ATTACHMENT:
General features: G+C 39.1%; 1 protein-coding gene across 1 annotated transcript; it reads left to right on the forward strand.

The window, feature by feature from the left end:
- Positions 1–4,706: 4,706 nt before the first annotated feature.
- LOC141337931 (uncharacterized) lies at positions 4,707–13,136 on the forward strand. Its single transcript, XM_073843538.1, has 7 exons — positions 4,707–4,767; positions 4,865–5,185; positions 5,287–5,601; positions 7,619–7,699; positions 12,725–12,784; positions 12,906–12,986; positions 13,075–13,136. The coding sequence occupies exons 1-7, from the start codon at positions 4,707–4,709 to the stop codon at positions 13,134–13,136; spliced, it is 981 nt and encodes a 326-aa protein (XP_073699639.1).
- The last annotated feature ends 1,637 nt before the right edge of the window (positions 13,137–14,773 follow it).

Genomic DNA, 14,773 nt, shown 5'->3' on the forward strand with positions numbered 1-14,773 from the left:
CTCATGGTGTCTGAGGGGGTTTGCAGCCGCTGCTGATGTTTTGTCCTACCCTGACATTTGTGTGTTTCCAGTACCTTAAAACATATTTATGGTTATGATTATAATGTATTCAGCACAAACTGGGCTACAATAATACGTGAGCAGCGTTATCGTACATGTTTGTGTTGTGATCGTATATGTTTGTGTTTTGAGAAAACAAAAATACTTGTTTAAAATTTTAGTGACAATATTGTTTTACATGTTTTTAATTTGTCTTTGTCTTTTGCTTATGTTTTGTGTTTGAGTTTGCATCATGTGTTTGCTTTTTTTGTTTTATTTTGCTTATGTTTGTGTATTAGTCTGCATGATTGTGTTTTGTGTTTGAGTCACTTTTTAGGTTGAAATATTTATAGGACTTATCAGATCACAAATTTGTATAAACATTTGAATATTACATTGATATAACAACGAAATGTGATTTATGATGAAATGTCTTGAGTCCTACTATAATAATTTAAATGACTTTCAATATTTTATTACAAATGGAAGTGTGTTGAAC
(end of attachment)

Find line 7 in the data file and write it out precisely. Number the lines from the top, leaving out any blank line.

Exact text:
CTCATGGTGTCTGAGGGGGTTTGCAGCCGCTGCTGATGTTTTGTCCTACCCTGACATTTGTGTGTTTCCAGTACCTTAAAACATATTTATGGTTATGATTATAATGTATTCAGCACAAACTGGGCTACAATAATACGTGAGCAGCGTTATCGTACATGTTTGTGTTGTGATCGTATATGTTTGTGTTTTGAGAAAACAAAAATACTTGTTTAAAATTTTAGTGACAATATTGTTTTACATGTTTTTAATTTGTCTTTGTCTTTTGCTTATGTTTTGTGTTTGAGTTTGCATCATGTGTTTGCTTTTTTTGTTTTATTTTGCTTATGTTTGTGTATTAGTCTGCATGATTGTGTTTTGTGTTTGAGTCACTTTTTAGGTTGAAATATTTATAGGACTTATCAGATCACAAATTTGTATAAACATTTGAATATTACATTGATATAACAACGAAATGTGATTTATGATGAAATGTCTTGAGTCCTACTATAATAATTTAAATGACTTTCAATATTTTATTACAAATGGAAGTGTGTTGAAC